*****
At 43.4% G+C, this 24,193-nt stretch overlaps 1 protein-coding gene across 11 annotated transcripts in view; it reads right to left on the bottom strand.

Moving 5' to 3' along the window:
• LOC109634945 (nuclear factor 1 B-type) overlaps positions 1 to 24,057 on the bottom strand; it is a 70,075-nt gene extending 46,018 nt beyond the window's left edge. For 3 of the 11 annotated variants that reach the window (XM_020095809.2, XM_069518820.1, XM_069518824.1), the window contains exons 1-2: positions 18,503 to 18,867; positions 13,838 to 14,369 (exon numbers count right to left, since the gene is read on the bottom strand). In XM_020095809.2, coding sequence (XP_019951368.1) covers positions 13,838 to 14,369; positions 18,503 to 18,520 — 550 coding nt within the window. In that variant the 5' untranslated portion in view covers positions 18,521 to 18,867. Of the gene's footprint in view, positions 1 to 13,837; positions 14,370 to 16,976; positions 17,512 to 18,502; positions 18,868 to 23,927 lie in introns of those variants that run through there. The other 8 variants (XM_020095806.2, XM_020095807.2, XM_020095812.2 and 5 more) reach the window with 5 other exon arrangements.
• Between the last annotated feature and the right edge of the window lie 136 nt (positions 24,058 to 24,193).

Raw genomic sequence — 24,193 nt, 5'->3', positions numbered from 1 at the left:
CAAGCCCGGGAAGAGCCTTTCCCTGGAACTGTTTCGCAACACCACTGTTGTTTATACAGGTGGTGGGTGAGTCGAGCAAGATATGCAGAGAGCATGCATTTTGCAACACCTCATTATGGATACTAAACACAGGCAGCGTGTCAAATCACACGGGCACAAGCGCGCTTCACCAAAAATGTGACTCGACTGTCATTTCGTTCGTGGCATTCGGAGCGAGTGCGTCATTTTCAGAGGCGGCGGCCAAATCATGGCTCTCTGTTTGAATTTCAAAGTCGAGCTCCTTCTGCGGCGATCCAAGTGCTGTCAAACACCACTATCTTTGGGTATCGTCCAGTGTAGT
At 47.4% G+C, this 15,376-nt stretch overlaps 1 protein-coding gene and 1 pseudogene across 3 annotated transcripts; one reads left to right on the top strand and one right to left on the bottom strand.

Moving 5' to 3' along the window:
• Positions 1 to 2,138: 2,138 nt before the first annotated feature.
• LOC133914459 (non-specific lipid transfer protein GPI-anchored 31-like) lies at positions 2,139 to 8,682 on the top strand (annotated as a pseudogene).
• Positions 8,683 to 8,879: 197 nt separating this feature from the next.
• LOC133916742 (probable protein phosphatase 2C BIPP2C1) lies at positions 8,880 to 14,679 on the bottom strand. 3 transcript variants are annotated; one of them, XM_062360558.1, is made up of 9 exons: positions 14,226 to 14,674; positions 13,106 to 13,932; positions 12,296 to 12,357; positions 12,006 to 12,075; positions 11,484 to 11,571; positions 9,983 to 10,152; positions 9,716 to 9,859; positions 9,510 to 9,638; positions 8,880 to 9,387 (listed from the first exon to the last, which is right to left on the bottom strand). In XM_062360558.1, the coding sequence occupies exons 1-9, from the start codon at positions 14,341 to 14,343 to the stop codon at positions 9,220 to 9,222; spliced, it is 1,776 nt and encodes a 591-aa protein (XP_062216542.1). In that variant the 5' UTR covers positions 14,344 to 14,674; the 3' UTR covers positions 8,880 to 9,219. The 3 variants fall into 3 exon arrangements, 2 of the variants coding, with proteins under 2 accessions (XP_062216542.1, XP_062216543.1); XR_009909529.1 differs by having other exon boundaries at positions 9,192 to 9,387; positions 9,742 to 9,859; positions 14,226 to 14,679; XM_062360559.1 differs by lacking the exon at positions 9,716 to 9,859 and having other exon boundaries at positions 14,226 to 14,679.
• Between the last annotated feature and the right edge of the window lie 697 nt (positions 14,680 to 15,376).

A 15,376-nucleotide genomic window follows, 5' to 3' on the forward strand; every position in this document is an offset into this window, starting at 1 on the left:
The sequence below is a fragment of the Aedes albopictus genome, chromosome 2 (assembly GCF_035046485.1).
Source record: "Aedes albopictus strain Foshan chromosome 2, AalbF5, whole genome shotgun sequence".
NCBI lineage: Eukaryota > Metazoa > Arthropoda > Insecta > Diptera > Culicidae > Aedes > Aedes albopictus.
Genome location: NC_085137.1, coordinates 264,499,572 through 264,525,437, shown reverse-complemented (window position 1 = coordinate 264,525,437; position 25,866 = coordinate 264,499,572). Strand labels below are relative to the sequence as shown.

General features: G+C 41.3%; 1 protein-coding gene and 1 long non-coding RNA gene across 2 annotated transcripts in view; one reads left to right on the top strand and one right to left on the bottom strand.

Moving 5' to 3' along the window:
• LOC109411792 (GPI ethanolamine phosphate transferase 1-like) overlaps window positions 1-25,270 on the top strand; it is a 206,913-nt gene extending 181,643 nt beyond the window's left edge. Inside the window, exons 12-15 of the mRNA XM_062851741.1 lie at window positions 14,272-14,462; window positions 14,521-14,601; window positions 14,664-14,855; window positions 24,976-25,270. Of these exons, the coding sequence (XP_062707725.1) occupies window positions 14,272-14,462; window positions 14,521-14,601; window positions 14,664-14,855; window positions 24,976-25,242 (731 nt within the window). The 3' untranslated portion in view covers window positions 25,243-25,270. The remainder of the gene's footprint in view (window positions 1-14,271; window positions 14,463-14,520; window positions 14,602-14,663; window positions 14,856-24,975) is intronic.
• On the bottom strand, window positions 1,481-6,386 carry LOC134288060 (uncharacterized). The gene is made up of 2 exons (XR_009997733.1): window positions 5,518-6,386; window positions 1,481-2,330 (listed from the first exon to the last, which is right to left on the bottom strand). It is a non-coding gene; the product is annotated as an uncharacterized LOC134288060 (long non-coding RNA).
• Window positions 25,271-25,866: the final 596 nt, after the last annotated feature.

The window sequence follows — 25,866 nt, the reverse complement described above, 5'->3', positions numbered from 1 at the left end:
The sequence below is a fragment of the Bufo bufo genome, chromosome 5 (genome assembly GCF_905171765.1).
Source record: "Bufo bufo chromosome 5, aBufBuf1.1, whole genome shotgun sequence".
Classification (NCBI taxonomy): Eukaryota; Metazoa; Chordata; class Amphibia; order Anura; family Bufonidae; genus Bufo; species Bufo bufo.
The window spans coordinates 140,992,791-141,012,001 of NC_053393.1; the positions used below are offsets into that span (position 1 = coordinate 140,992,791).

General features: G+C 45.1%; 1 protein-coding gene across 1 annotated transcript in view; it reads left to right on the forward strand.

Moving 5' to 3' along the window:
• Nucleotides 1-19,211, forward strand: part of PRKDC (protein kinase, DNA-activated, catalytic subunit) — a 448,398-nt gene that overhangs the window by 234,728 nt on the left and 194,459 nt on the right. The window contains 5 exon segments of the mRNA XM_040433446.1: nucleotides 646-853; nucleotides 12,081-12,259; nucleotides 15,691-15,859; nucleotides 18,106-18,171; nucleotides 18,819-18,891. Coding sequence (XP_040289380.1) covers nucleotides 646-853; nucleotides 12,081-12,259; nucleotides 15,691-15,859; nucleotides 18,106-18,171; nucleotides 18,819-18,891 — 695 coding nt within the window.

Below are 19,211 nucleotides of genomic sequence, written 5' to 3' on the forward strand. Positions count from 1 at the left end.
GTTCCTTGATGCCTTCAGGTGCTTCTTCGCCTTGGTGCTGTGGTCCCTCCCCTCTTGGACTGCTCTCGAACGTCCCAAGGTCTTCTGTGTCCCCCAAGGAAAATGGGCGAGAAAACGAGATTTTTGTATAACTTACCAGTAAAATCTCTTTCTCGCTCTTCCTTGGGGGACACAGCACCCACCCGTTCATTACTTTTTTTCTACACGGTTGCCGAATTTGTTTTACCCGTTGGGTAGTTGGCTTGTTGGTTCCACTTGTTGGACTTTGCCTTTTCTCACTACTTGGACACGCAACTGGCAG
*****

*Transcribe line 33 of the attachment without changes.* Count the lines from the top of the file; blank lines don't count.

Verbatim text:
GTTCCTTGATGCCTTCAGGTGCTTCTTCGCCTTGGTGCTGTGGTCCCTCCCCTCTTGGACTGCTCTCGAACGTCCCAAGGTCTTCTGTGTCCCCCAAGGAAAATGGGCGAGAAAACGAGATTTTTGTATAACTTACCAGTAAAATCTCTTTCTCGCTCTTCCTTGGGGGACACAGCACCCACCCGTTCATTACTTTTTTTCTACACGGTTGCCGAATTTGTTTTACCCGTTGGGTAGTTGGCTTGTTGGTTCCACTTGTTGGACTTTGCCTTTTCTCACTACTTGGACACGCAACTGGCAG